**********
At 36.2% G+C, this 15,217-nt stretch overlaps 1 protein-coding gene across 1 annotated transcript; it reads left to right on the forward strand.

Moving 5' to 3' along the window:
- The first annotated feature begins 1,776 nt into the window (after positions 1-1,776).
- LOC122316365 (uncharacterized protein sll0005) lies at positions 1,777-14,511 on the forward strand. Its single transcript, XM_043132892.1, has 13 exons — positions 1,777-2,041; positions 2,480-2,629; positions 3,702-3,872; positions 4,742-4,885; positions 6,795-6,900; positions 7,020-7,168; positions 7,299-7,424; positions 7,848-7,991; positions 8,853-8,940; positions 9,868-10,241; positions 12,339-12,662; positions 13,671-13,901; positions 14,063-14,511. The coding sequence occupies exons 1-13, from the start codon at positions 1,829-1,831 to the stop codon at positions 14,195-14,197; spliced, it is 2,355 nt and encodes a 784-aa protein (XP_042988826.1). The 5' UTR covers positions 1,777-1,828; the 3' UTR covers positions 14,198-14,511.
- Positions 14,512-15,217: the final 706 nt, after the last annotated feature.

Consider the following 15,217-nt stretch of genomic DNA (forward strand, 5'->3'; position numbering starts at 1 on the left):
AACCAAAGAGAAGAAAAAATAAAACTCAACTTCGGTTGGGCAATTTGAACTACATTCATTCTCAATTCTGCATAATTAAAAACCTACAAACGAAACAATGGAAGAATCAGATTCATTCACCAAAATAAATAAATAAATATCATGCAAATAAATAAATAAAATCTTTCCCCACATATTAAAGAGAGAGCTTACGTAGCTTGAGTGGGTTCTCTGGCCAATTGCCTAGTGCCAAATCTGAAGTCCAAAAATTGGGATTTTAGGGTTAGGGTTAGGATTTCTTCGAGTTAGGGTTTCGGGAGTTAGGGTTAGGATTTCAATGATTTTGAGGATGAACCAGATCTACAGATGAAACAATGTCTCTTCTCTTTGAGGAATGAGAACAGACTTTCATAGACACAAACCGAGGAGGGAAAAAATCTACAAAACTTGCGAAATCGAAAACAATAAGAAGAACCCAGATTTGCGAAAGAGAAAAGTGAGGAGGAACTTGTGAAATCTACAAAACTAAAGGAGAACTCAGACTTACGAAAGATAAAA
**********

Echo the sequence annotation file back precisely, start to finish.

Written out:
At 36.2% G+C, this 15,217-nt stretch overlaps 1 protein-coding gene across 1 annotated transcript; it reads left to right on the forward strand.

Moving 5' to 3' along the window:
- The first annotated feature begins 1,776 nt into the window (after positions 1-1,776).
- LOC122316365 (uncharacterized protein sll0005) lies at positions 1,777-14,511 on the forward strand. Its single transcript, XM_043132892.1, has 13 exons — positions 1,777-2,041; positions 2,480-2,629; positions 3,702-3,872; positions 4,742-4,885; positions 6,795-6,900; positions 7,020-7,168; positions 7,299-7,424; positions 7,848-7,991; positions 8,853-8,940; positions 9,868-10,241; positions 12,339-12,662; positions 13,671-13,901; positions 14,063-14,511. The coding sequence occupies exons 1-13, from the start codon at positions 1,829-1,831 to the stop codon at positions 14,195-14,197; spliced, it is 2,355 nt and encodes a 784-aa protein (XP_042988826.1). The 5' UTR covers positions 1,777-1,828; the 3' UTR covers positions 14,198-14,511.
- Positions 14,512-15,217: the final 706 nt, after the last annotated feature.

Consider the following 15,217-nt stretch of genomic DNA (forward strand, 5'->3'; position numbering starts at 1 on the left):
AACCAAAGAGAAGAAAAAATAAAACTCAACTTCGGTTGGGCAATTTGAACTACATTCATTCTCAATTCTGCATAATTAAAAACCTACAAACGAAACAATGGAAGAATCAGATTCATTCACCAAAATAAATAAATAAATATCATGCAAATAAATAAATAAAATCTTTCCCCACATATTAAAGAGAGAGCTTACGTAGCTTGAGTGGGTTCTCTGGCCAATTGCCTAGTGCCAAATCTGAAGTCCAAAAATTGGGATTTTAGGGTTAGGGTTAGGATTTCTTCGAGTTAGGGTTTCGGGAGTTAGGGTTAGGATTTCAATGATTTTGAGGATGAACCAGATCTACAGATGAAACAATGTCTCTTCTCTTTGAGGAATGAGAACAGACTTTCATAGACACAAACCGAGGAGGGAAAAAATCTACAAAACTTGCGAAATCGAAAACAATAAGAAGAACCCAGATTTGCGAAAGAGAAAAGTGAGGAGGAACTTGTGAAATCTACAAAACTAAAGGAGAACTCAGACTTACGAAAGATAAAA